To Be or Note2be, France Answers The Question

The Cost Of Compliance

At the beginning of this month, the French government took a bold step in an Orwellian direction. Note2be, a hugely successful networking site where students could go and rate their teachers’ performance, was directed to censor all the content on its site, removing all teachers’ names from any post by any user. If the site failed to comply, the fine would be 1,000 Euros every day until the site was in compliance.

The site had been online only since late January, but already over 50,000 teachers had marks rated on them. And the marks were overwhelmingly positive, with an average rating of well over 65% favorable. And it’s not like this was a new idea. Other countries have sites like this as well. The popular e-magazine Techdirt reports:

Sites like and have been around in the US for ages, but it appears that some other countries aren’t too thrilled with the concept. Last year, a teachers’ union in the UK demanded that the sites be banned which seemed a bit extreme.

It should be noted that the attempt to ban those sites in the UK appear to have failed. So what was it that prompted the French government to rule against the site? The Agence France-Presse (AFP) reports it this way, as found on AFP.Google:

A group of teachers and several teachers’ union asked a Paris court to decide whether the site broke privacy laws by publishing teachers’ names and ratings and whether it breached their right to be judged only by superiors.

On Monday, the court ordered the site to stop using teachers’ names both on the general site and in its discussion forums and said it would impose a fine of 1,000 euros per day for each day it failed to implement the judgment.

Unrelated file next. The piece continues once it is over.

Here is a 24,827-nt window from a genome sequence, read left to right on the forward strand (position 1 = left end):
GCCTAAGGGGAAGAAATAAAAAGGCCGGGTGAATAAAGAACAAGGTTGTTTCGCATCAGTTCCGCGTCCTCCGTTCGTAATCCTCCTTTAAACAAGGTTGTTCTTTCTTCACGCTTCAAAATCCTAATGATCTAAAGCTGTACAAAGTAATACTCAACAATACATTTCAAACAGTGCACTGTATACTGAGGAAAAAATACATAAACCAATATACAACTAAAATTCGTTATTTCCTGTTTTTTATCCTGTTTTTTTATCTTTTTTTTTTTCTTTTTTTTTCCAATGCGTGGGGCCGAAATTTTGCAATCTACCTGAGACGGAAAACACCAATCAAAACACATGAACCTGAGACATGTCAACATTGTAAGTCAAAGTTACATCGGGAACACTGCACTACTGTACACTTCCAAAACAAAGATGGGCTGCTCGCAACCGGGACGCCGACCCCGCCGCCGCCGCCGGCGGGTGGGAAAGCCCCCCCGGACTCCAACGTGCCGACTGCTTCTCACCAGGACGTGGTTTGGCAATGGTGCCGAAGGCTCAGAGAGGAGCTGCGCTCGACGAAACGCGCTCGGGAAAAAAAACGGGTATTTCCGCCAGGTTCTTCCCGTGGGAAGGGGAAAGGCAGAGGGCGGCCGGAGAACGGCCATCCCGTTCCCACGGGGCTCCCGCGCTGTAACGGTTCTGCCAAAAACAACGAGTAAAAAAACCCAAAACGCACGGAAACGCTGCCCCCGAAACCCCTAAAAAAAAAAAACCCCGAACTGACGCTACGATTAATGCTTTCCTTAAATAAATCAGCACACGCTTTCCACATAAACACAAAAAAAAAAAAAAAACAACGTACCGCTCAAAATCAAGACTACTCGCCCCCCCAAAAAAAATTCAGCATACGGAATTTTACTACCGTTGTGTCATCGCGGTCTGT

“The exercise of freedom of information and of expression has as limits that it does not damage teaching activities,” it said.

A Different Opinion

There are a couple of things there that bother someone such as myself. The first: “their right to be judged only by superiors”? I should hope that I would not need to add an expository statement to clarify my abhorence to the logic that could justify that way of thinking. To me, it sounds medieval. I get a picture in my mind of serfs, and the men who walk upon them. The second thing: While I agree with the final statement there, I don’t see how it’s applicable in this case. How does publishing these names “damage teaching activities”?

This isn’t the 1st time this particular question has raised itself before the European people. The German courts last year decided something completely different, when faced with essentially the same question. AFP reports:

Last year a German court, hearing a case taken by a teacher against a rating site, ruled that teachers could be rated online by their pupils.

It said the ratings, so long as they were not defamatory, were allowable under the principles of freedom of expression and that publishing a teacher’s name was acceptable because it could easily be found on the school’s website.

Not To Be

In searching for information while writing this piece, I was surprised how much of the English speaking web was simply ignoring it. I was finally able to find a quote from one of the founders of Note2be, on WebProNews:

“This is an astonishing and surprising decision that has worrying implications for the development of the Web,” said Stephane Cola, who co-founded the site, Reuters reported. “The ranking and evaluation of professionals on the Web is a fundamental principle and a primary motor of the Internet around the world,” he told reporters after the verdict.”

In the end, for whatever logic or illogic there was behind the decision, the ultimate and unstated goal was achieved. By requiring the site to remove and monitor every single communication, the government placed impossible restrictions on the operation of the site, and it had to shut down to comply with the ruling. From the note on their front page: “This decision calls into question the operation even of all the forums of discussion, blogs and Community sites where the Net surfers could express themselves freely on the French Net.


Click on the thumbnail for a larger view. What you’ll see is a part of the website as it looks March 11th. The site’s in French, and though alot of you will no doubt be able to read it, some will not. So there’s a translation of the text which I got from Babelfish. It’s worth reading.

I am Jon. Thanks for stopping by.